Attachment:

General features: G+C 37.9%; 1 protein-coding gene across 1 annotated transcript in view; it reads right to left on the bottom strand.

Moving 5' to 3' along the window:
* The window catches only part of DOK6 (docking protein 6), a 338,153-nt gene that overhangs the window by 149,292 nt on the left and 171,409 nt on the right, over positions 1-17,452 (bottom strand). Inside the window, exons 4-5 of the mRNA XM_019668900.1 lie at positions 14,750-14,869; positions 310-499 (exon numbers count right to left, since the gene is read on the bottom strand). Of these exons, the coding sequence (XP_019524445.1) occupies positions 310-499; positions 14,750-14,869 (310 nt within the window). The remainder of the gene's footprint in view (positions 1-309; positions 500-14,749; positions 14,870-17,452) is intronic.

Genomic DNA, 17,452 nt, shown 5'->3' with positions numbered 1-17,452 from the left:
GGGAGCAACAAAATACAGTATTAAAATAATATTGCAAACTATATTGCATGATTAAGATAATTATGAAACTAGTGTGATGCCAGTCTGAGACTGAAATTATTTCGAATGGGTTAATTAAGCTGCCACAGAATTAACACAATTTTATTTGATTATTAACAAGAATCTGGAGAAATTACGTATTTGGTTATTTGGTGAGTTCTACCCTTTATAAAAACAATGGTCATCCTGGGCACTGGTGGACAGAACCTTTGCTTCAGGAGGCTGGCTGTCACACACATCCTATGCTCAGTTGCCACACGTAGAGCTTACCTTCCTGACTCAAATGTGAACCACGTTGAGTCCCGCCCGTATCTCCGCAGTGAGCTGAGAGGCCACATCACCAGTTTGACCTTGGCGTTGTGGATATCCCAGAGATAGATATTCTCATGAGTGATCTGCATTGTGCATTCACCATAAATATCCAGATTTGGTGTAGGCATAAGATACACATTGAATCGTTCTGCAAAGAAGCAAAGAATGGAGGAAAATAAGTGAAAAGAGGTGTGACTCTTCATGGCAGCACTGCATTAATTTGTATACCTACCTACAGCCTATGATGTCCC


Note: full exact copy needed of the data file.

General features: G+C 37.9%; 1 protein-coding gene across 1 annotated transcript in view; it reads right to left on the bottom strand.

Moving 5' to 3' along the window:
* The window catches only part of DOK6 (docking protein 6), a 338,153-nt gene that overhangs the window by 149,292 nt on the left and 171,409 nt on the right, over positions 1-17,452 (bottom strand). Inside the window, exons 4-5 of the mRNA XM_019668900.1 lie at positions 14,750-14,869; positions 310-499 (exon numbers count right to left, since the gene is read on the bottom strand). Of these exons, the coding sequence (XP_019524445.1) occupies positions 310-499; positions 14,750-14,869 (310 nt within the window). The remainder of the gene's footprint in view (positions 1-309; positions 500-14,749; positions 14,870-17,452) is intronic.

Genomic DNA, 17,452 nt, shown 5'->3' with positions numbered 1-17,452 from the left:
GGGAGCAACAAAATACAGTATTAAAATAATATTGCAAACTATATTGCATGATTAAGATAATTATGAAACTAGTGTGATGCCAGTCTGAGACTGAAATTATTTCGAATGGGTTAATTAAGCTGCCACAGAATTAACACAATTTTATTTGATTATTAACAAGAATCTGGAGAAATTACGTATTTGGTTATTTGGTGAGTTCTACCCTTTATAAAAACAATGGTCATCCTGGGCACTGGTGGACAGAACCTTTGCTTCAGGAGGCTGGCTGTCACACACATCCTATGCTCAGTTGCCACACGTAGAGCTTACCTTCCTGACTCAAATGTGAACCACGTTGAGTCCCGCCCGTATCTCCGCAGTGAGCTGAGAGGCCACATCACCAGTTTGACCTTGGCGTTGTGGATATCCCAGAGATAGATATTCTCATGAGTGATCTGCATTGTGCATTCACCATAAATATCCAGATTTGGTGTAGGCATAAGATACACATTGAATCGTTCTGCAAAGAAGCAAAGAATGGAGGAAAATAAGTGAAAAGAGGTGTGACTCTTCATGGCAGCACTGCATTAATTTGTATACCTACCTACAGCCTATGATGTCCC